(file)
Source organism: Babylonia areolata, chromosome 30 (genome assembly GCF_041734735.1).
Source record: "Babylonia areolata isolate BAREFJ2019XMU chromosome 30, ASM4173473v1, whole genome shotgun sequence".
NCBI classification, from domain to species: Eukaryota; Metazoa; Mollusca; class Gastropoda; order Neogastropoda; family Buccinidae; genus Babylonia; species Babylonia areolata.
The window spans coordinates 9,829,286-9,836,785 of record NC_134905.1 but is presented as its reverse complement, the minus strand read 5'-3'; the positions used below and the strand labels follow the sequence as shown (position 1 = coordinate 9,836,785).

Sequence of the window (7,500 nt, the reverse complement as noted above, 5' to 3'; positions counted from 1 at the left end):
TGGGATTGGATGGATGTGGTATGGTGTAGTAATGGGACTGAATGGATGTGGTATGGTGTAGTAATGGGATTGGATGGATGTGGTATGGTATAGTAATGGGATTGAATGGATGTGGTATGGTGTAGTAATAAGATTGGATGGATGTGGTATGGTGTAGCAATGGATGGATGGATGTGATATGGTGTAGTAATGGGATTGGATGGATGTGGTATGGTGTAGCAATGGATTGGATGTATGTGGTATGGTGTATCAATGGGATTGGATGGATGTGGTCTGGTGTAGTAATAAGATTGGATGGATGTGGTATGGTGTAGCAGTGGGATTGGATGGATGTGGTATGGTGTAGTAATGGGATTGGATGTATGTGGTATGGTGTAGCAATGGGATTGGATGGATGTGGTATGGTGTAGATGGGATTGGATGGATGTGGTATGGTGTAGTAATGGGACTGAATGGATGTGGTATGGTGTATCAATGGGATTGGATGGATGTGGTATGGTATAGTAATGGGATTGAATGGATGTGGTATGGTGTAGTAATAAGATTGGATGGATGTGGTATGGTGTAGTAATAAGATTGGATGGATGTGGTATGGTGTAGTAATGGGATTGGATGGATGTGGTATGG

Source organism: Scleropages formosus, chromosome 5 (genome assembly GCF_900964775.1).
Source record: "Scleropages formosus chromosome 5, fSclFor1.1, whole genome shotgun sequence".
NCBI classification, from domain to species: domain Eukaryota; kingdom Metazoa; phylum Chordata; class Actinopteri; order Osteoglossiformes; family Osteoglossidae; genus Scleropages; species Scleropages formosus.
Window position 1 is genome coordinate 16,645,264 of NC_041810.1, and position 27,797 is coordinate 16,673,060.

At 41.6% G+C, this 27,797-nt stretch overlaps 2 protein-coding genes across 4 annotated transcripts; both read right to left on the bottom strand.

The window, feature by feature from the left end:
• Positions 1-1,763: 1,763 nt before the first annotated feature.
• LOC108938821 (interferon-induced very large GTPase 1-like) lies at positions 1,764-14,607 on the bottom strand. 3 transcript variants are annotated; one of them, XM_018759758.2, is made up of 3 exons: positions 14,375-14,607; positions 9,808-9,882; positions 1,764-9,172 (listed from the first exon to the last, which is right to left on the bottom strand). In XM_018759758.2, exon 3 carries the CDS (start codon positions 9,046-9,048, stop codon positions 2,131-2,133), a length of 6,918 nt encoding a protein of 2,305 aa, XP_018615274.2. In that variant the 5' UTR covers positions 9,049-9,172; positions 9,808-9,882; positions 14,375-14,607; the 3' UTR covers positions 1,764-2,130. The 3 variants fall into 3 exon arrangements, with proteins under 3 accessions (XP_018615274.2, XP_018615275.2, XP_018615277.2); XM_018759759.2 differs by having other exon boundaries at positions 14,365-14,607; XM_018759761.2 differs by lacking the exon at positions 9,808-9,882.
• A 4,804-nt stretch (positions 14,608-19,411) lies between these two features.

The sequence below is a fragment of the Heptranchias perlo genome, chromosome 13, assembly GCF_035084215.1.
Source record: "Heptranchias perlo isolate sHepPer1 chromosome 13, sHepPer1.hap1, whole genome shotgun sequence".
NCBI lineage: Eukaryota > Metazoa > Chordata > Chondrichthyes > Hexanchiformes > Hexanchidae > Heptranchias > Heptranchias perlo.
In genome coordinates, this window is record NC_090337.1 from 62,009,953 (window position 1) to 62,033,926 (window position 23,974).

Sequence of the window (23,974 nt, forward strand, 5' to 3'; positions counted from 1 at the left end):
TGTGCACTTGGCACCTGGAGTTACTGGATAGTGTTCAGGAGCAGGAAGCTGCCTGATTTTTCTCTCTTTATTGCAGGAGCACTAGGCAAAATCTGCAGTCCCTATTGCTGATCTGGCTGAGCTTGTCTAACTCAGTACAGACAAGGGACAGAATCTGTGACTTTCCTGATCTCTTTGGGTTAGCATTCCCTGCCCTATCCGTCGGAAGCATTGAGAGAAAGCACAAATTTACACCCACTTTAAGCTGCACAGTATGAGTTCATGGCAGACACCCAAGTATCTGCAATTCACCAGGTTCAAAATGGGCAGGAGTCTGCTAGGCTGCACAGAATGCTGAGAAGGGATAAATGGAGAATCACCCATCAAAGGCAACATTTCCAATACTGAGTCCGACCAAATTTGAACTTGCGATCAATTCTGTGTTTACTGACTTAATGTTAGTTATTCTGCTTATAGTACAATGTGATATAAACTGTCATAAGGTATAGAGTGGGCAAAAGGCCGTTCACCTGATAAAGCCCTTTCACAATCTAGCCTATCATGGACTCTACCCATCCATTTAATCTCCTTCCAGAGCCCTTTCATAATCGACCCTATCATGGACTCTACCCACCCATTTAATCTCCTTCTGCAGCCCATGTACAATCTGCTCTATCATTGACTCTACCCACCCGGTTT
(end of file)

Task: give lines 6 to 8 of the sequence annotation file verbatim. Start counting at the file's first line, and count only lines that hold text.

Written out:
TGGGATTGGATGGATGTGGTATGGTGTAGTAATGGGACTGAATGGATGTGGTATGGTGTAGTAATGGGATTGGATGGATGTGGTATGGTATAGTAATGGGATTGAATGGATGTGGTATGGTGTAGTAATAAGATTGGATGGATGTGGTATGGTGTAGCAATGGATGGATGGATGTGATATGGTGTAGTAATGGGATTGGATGGATGTGGTATGGTGTAGCAATGGATTGGATGTATGTGGTATGGTGTATCAATGGGATTGGATGGATGTGGTCTGGTGTAGTAATAAGATTGGATGGATGTGGTATGGTGTAGCAGTGGGATTGGATGGATGTGGTATGGTGTAGTAATGGGATTGGATGTATGTGGTATGGTGTAGCAATGGGATTGGATGGATGTGGTATGGTGTAGATGGGATTGGATGGATGTGGTATGGTGTAGTAATGGGACTGAATGGATGTGGTATGGTGTATCAATGGGATTGGATGGATGTGGTATGGTATAGTAATGGGATTGAATGGATGTGGTATGGTGTAGTAATAAGATTGGATGGATGTGGTATGGTGTAGTAATAAGATTGGATGGATGTGGTATGGTGTAGTAATGGGATTGGATGGATGTGGTATGG

Source organism: Scleropages formosus, chromosome 5 (genome assembly GCF_900964775.1).
Source record: "Scleropages formosus chromosome 5, fSclFor1.1, whole genome shotgun sequence".